Me stirring the sauce for lunch
So my first day in Ethiopia has been spent visiting the homes of families who have been helped by World Vision. Wow. The stories told by the women I’ve met about how their lives have been literally transformed have been incredible. I’ve lots to say and lots to think about.
Today I was struck by how we’ve become desensitised to the significance of sitting down to a meal with other people. I’m talking about the way that people eat in front of the television, or indeed walking down the street. I recently ate a hamburger doing just that. Eating in the street is something that’s simply not done in Ethiopia. Mealtimes are very significant here; food may not be abundant but it is served with generosity, hugely so; I found myself having to refuse at one point today, I was just so full. Ethiopians do not eat alone, they share and also they feed each other, a practice called ‘gursha’ – scooping up a piece of injera plus whatever stews and vegetables are on it, fashioning it into a little bundle and feeding it to the mouth of your family/friend/neighbour/complete stranger.
Today we were invited into the home of a woman called Hannah, literally with open arms. Hannah is a lady who has had support from World Vision, meaning she has gone from literally living on the streets, to having a home, making a living offering a laundry service to people in the community and sending her children to school and college. Her daughter is now studying computer science, volunteers for the Red Cross and wants to become a doctor. Incredible.
Hannah preparing food
Red bean sauce
We arrive at Hannah’s house as she is cooking, her kitchen consisting of a small area for chopping, a work surface and several burners; it’s an excellent use of a small space. Onions and garlic sizzle in one pot, a bright red bean stew plops away in another. A bowl on the floor contains green chillies and potatoes, another a leaf that looks like a cross between spinach and chard. It’s thrilling. The injera is made out the back, in her storage room full of hanging pots and pans and she has a stack to ready to show (and feed) us (they last about 4 days before spoiling).
Storage room, where injera is also made
The smells tantalise and we sit down to eat; a huge plate of injera arrives, rolled up at the sides like giant cushions and topped with various dishes – it’s a fasting season (for the next two months, up until Easter, many people are Orthodox Christians) and there’s no meat but everything is so full of flavour I am surprised to learn this. There’s a real intensity to the food. Some of the red bean sauce we’ve seen her cook and *cough* I have ‘helped’ to cook by er, stirring the pot a bit arrives and is poured on to the injera; there’s a red lentil stew, potatoes, a yellow lentil dish, whole green chillies and, my favourite of all, the spinach like leaf, flavoured with garlic, onions and chilli.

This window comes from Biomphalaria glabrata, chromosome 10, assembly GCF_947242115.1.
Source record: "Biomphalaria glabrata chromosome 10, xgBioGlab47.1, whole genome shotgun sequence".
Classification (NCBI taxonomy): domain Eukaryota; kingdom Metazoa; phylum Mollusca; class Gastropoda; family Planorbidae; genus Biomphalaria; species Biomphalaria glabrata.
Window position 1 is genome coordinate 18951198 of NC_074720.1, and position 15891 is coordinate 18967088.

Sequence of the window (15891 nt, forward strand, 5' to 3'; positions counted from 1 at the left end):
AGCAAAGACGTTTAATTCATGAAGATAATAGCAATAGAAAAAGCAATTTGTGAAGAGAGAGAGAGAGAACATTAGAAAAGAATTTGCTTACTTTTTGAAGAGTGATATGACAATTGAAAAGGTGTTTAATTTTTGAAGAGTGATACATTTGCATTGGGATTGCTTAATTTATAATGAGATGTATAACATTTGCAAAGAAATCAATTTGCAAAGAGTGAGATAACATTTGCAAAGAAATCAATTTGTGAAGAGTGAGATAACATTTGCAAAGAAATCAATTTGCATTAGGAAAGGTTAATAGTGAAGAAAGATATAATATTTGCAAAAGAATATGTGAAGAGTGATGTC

We all dive in, tearing and scooping; everyone huddled around the small table eating with our hands. Every time we pause for even a single second Hannah asks ‘why you not eat?!’ She has no worries where I’m concerned; I can’t get enough. We feed each other as part of the ‘gursha’ tradition.
Then it’s time for coffee. The Ethiopians make some of the best coffee in the world and there’s a whole ceremony to go with it. First beans are toasted over a fire, the flames fanned with a brush. Suddenly Hannah rushes towards us with the hot pan, flicking water into it as it hisses and spits, steam everywhere; she wafts the pan under our faces to let us smell the beans – bit of a shock that and very dramatic. She then grinds them with a pestle and mortar while burning incense. We drink the finished coffee black with plenty of sugar and BOOM! It’s so strong, and so good. The Ethiopians never drink coffee alone, they will call neighbours around to share it; coffee drinking is when all the issues that need discussing get thrashed out.
Toasting coffee beans
Pounding the beans
The preparation of food here takes time and effort and is so central to cultural practices and economic survival. I share meals with friends and family often, but I wondered today how much the real importance of cooking for others and breaking bread has sometimes passed me by. Mealtimes, in a way, represent stability. A place to cook, a place to serve, a place to share. Hannah can now, thankfully, count on 3 meals a day for her family, when often it used to be just one. She is extremely grateful. ‘Take my kitten!’* She says, half joking. ‘In fact, take me! It’s the least I can offer!’
Tomorrow I visit a group of HIV positive women who are taking part in a World Vision Development programme to improve their lives and the lives of their families by making the Ethiopian staple, injera. I can’t wait to hear their stories.
*I almost took the kitten.
Top photo courtesy of Kayla Robertson – World Vision